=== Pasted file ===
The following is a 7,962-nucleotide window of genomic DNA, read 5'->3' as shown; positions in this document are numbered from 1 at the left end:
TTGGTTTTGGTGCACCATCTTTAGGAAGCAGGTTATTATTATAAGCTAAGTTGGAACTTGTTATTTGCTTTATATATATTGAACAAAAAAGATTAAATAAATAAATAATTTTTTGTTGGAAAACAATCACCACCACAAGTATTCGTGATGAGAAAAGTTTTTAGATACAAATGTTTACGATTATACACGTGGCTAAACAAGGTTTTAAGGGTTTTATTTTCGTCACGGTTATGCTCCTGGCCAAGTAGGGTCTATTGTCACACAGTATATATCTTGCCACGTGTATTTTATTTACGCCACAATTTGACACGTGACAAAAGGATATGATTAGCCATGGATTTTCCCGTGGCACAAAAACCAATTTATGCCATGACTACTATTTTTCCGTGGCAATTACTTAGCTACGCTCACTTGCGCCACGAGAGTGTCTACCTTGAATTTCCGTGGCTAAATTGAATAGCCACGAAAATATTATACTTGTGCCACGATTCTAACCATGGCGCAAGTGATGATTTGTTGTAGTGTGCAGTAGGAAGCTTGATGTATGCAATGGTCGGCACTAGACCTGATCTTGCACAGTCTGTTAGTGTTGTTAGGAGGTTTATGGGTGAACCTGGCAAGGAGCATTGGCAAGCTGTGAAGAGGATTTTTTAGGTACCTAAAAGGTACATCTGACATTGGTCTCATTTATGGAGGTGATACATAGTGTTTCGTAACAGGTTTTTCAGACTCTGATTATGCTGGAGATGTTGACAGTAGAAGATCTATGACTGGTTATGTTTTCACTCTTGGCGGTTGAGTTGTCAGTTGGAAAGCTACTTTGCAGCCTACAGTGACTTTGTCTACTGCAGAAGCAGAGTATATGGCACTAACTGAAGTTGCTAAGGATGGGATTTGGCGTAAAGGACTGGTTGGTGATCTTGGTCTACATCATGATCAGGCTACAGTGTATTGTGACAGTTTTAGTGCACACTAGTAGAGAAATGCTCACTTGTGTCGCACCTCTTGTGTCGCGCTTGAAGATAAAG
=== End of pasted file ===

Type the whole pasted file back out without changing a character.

The following is a 7,962-nucleotide window of genomic DNA, read 5'->3' as shown; positions in this document are numbered from 1 at the left end:
TTGGTTTTGGTGCACCATCTTTAGGAAGCAGGTTATTATTATAAGCTAAGTTGGAACTTGTTATTTGCTTTATATATATTGAACAAAAAAGATTAAATAAATAAATAATTTTTTGTTGGAAAACAATCACCACCACAAGTATTCGTGATGAGAAAAGTTTTTAGATACAAATGTTTACGATTATACACGTGGCTAAACAAGGTTTTAAGGGTTTTATTTTCGTCACGGTTATGCTCCTGGCCAAGTAGGGTCTATTGTCACACAGTATATATCTTGCCACGTGTATTTTATTTACGCCACAATTTGACACGTGACAAAAGGATATGATTAGCCATGGATTTTCCCGTGGCACAAAAACCAATTTATGCCATGACTACTATTTTTCCGTGGCAATTACTTAGCTACGCTCACTTGCGCCACGAGAGTGTCTACCTTGAATTTCCGTGGCTAAATTGAATAGCCACGAAAATATTATACTTGTGCCACGATTCTAACCATGGCGCAAGTGATGATTTGTTGTAGTGTGCAGTAGGAAGCTTGATGTATGCAATGGTCGGCACTAGACCTGATCTTGCACAGTCTGTTAGTGTTGTTAGGAGGTTTATGGGTGAACCTGGCAAGGAGCATTGGCAAGCTGTGAAGAGGATTTTTTAGGTACCTAAAAGGTACATCTGACATTGGTCTCATTTATGGAGGTGATACATAGTGTTTCGTAACAGGTTTTTCAGACTCTGATTATGCTGGAGATGTTGACAGTAGAAGATCTATGACTGGTTATGTTTTCACTCTTGGCGGTTGAGTTGTCAGTTGGAAAGCTACTTTGCAGCCTACAGTGACTTTGTCTACTGCAGAAGCAGAGTATATGGCACTAACTGAAGTTGCTAAGGATGGGATTTGGCGTAAAGGACTGGTTGGTGATCTTGGTCTACATCATGATCAGGCTACAGTGTATTGTGACAGTTTTAGTGCACACTAGTAGAGAAATGCTCACTTGTGTCGCACCTCTTGTGTCGCGCTTGAAGATAAAG